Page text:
- The Washington Times - Saturday, August 3, 2002

Preston W. Dugger III played football, ran track and even laced up for boxing lessons as a boy growing up in Fort Washington. Those activities led officials at Thomas G. Pullen Creative and Performing Arts School in Landover to think his athletic skills might translate to the arts.
"They saw my potential and took me on from there," says Mr. Dugger, who landed in the performing-arts school's dance program without ever having danced before. "I had two left feet. Anyone will tell you that."
Mr. Dugger brings his "two left feet" to Wolf Trap Tuesday as part of the Dance Theatre of Harlem's latest trek to the area. The renowned troupe will perform three dance selections that typify its blend of modern and neoclassical movement.
The 21-year-old dancer is one of four area natives in the ensemble. Other locals in Tuesday's performance will be Eric Underwood, Kellye A. Saunders (who joined the company as an apprentice in 1985 and became a principal dancer a decade later) and Rejane Duart.
Mr. Dugger will be featured prominently in "South African Suite," a piece inspired by DTH's 1992 trip to the former land of apartheid. At the time, the visit marked the first time an American dance company had performed in South Africa after the lifting of a 30-year ban by U.S. cultural organizations.
Mr. Dugger's dancing days may have begun at the Maryland magnet school, but they represent only a small part of his dance credentials.
"I danced all over the place, from the Maryland Youth Ballet to the Arlington Center for Dance," he says before adding the Washington Ballet, the Dance Institute of Washington and the Joffrey Ballet School to his resume.
A best friend, enrolled in the Kennedy Center's Dance Theatre of Harlem residency program, led Mr. Dugger to a four-year stint of his own with the company.
DTH initially invited him to perform with its Dancing Through Barriers educational ensemble in 1999 after he graduated from Suitland High School's visual and performing arts program. He took a place with the dance company a year later.
He responds to the sense of family engendered by the troupe. "My family was very, very tight. To have a job [environment] similar to that works for me," he says.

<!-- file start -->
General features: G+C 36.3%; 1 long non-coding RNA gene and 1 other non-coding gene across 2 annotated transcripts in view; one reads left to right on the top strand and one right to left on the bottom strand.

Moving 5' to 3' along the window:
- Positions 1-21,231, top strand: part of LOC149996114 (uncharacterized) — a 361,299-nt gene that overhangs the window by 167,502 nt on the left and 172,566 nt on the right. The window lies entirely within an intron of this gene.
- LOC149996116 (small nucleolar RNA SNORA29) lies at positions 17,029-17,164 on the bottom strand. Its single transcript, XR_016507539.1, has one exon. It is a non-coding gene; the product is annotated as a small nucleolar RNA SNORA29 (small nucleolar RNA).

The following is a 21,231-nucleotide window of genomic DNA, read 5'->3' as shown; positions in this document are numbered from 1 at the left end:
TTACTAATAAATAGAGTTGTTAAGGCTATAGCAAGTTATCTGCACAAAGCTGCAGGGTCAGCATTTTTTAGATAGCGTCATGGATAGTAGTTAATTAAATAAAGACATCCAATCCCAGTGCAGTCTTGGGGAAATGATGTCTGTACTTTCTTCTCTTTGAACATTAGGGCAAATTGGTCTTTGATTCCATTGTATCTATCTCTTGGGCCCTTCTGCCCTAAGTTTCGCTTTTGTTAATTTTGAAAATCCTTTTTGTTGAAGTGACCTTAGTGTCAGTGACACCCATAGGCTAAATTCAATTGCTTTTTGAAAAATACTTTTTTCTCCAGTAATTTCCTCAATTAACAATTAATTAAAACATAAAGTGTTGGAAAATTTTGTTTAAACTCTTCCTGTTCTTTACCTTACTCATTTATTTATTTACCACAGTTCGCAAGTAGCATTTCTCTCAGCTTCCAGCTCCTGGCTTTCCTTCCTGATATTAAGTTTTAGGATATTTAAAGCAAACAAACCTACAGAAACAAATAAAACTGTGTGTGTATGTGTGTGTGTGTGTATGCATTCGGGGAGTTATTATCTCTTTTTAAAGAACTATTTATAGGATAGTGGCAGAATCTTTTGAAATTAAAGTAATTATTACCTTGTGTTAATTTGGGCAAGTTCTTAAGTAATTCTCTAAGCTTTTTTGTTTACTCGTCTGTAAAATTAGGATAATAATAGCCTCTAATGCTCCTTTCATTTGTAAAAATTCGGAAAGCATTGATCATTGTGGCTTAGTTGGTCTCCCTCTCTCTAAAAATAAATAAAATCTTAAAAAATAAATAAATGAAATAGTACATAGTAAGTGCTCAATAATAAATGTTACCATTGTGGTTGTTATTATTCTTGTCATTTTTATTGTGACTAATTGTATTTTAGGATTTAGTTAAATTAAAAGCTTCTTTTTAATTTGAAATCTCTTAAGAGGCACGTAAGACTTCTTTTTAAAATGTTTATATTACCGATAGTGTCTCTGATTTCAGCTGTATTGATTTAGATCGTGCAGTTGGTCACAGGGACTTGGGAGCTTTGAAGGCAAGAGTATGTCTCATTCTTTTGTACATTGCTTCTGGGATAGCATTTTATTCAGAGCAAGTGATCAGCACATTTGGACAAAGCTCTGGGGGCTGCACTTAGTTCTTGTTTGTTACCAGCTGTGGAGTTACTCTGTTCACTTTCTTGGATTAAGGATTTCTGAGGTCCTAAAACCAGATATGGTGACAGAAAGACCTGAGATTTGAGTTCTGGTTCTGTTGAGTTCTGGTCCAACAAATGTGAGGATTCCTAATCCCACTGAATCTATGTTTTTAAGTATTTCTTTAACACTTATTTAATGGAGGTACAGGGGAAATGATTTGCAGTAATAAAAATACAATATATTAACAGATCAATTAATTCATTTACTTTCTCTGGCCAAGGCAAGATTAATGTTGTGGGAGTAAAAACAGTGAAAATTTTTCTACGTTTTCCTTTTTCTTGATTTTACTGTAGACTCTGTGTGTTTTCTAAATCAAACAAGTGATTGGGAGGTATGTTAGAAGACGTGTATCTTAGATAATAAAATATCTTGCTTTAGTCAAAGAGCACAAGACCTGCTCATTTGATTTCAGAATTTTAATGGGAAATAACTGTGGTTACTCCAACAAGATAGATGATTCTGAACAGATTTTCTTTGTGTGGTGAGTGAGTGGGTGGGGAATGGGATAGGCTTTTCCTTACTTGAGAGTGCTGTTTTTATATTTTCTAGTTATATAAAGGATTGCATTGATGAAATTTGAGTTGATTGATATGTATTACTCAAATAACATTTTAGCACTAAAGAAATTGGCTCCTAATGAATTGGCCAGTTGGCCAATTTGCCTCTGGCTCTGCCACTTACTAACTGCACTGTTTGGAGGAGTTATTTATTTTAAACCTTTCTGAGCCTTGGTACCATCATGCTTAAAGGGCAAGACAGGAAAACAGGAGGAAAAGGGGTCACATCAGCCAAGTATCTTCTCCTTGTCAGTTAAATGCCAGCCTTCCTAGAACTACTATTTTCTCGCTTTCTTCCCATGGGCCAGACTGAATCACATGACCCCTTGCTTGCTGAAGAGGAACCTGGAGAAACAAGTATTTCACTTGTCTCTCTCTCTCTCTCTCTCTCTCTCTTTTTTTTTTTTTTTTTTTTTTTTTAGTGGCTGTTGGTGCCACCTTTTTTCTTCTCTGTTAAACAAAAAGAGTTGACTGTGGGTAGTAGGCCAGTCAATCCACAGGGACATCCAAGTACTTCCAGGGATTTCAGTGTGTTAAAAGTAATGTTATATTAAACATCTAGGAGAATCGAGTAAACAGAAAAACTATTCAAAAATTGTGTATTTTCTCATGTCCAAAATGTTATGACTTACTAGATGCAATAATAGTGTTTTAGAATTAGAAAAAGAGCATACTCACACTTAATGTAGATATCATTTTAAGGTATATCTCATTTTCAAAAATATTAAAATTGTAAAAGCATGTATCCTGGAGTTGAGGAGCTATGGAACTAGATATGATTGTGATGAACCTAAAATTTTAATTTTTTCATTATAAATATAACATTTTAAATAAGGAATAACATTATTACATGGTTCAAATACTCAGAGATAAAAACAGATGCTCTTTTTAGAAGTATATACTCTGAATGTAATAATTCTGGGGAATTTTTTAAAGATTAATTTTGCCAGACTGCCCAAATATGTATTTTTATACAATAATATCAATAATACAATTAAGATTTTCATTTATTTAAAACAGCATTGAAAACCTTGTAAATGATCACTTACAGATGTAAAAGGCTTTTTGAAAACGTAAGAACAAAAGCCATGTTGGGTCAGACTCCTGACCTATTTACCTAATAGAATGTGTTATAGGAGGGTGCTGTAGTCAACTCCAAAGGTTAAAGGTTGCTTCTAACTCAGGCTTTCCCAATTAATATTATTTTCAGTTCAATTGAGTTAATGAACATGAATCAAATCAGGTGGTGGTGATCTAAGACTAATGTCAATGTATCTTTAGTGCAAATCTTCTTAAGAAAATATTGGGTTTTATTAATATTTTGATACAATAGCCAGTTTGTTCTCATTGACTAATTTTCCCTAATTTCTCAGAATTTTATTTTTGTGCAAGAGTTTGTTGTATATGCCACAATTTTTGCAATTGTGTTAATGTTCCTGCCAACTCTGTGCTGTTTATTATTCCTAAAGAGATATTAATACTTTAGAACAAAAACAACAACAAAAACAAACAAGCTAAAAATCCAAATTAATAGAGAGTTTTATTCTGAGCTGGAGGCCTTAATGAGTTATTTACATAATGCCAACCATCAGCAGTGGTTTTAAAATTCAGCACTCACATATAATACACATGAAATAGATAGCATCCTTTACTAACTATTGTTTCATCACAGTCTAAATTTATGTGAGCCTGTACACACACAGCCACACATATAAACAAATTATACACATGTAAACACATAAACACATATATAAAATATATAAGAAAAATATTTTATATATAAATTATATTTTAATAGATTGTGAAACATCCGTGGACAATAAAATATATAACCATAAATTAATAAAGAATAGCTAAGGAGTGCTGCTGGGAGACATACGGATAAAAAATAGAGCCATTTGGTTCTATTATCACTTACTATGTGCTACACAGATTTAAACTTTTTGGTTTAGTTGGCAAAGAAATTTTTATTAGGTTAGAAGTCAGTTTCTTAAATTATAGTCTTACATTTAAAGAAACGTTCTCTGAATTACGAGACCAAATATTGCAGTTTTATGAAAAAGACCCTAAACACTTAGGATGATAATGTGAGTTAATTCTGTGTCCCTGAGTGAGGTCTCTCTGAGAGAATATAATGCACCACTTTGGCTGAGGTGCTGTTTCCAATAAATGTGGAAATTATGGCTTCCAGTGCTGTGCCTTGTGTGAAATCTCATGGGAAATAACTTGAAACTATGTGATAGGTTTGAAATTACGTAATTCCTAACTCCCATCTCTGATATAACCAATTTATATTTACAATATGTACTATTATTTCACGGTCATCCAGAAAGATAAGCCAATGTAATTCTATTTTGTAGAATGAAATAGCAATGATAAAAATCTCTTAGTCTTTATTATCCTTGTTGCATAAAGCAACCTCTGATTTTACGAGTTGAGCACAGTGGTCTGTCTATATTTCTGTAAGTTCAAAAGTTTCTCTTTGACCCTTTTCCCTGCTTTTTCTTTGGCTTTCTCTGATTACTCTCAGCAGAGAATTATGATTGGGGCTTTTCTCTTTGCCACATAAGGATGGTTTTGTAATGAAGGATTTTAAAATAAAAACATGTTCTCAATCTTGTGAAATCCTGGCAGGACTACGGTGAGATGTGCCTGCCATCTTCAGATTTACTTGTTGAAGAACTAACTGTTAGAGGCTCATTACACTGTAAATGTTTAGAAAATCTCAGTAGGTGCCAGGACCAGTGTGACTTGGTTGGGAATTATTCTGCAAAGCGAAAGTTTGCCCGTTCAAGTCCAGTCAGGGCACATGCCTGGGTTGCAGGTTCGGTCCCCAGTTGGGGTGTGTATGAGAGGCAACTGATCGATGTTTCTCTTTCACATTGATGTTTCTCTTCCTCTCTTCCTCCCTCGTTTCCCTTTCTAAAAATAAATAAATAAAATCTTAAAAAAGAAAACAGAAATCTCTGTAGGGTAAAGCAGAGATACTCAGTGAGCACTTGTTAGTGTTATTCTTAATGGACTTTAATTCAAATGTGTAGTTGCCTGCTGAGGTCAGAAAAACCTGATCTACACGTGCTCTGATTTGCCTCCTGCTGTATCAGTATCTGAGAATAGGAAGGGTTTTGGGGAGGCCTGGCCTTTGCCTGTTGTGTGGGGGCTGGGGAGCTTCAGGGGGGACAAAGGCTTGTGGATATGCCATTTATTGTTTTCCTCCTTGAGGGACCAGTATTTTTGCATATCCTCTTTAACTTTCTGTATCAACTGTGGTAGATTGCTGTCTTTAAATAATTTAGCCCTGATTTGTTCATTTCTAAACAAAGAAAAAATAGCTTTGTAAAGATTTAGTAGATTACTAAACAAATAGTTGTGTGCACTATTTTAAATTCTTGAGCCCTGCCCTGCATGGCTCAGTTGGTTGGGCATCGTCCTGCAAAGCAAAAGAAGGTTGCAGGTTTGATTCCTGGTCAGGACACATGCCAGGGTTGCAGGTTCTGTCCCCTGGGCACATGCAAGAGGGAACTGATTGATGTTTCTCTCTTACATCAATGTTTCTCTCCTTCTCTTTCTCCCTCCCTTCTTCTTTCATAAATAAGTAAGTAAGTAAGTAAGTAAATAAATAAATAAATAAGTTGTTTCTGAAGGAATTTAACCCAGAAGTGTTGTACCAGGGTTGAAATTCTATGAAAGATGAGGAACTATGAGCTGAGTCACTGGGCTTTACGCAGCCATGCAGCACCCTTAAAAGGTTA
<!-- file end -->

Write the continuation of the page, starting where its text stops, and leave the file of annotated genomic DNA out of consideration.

He chalks up part of that atmosphere to the enduring influence of Artistic Director Arthur Mitchell, who co-founded the company with the late Karel Shook in 1969, in part as a commitment to Harlem residents following the assassination of Martin Luther King.
"We're his children pretty much," he says.
Today, the Dance Theatre of Harlem boasts a touring ballet company, an accredited dance school and its aforementioned outreach arm.
Though dancers went on strike five years ago over financial concerns, the company's reputation for world-class performances remains intact.
Its Wolf Trap show, in addition to "South African Suite," will include "Firebird" and George Balanchine's "The Four Temperaments." (Mr. Balanchine once instructed Mr. Mitchell when the young dancer was performing with the New York City Ballet.)
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What sets DTH apart from other dance groups, now that more and more companies boast multicultural casts, is the diversity of material, says Mr. Underwood, 22.
"We do so many classics as well as modern pieces," he notes, quickly adding that he feels more comfortable tackling classic fare.
Mr. Underwood's dance career began in as unconventional a manner as Mr. Dugger's.
Mr. Underwood auditioned for a local performing-arts high school, but his acting skills left the administrators lukewarm. He decided to switch gears and tried out for its dance program.
He had no previous dance training but calls himself "naturally flexible."
That program led to his acceptance into the Kennedy Center's Dance Theatre of Harlem residency. He spent four years with that program, then studied in New York City before returning to DTH as a full company member two years ago.
Mr. Underwood, who will be featured at Wolf Trap in "The Fourth Temperament," sees himself teaching when he hangs up his ballet shoes. The Suitland High School graduate spent two weeks as an instructor at Towson University last year, and the experience confirmed his plans.
"My focus on dancing was from a technical standpoint," he says. "I'm able to transfer that to students."
Mr. Dugger plans to teach someday as well, he hopes with DTH's residency program.
He remembers when he was a child watching dance recitals without being aware of the techniques of the craft.
"There are kids where I grew up who are in the same boat," he says. "Just knowing I can [help] some other kid is what keeps me dancing."

WHAT: The Dance Theatre of Harlem
WHERE: Wolf Trap's Filene Center, Vienna
WHEN: 8:30 p.m. Tuesday
TICKETS: $10 to $36
PHONE: 703/255-1860

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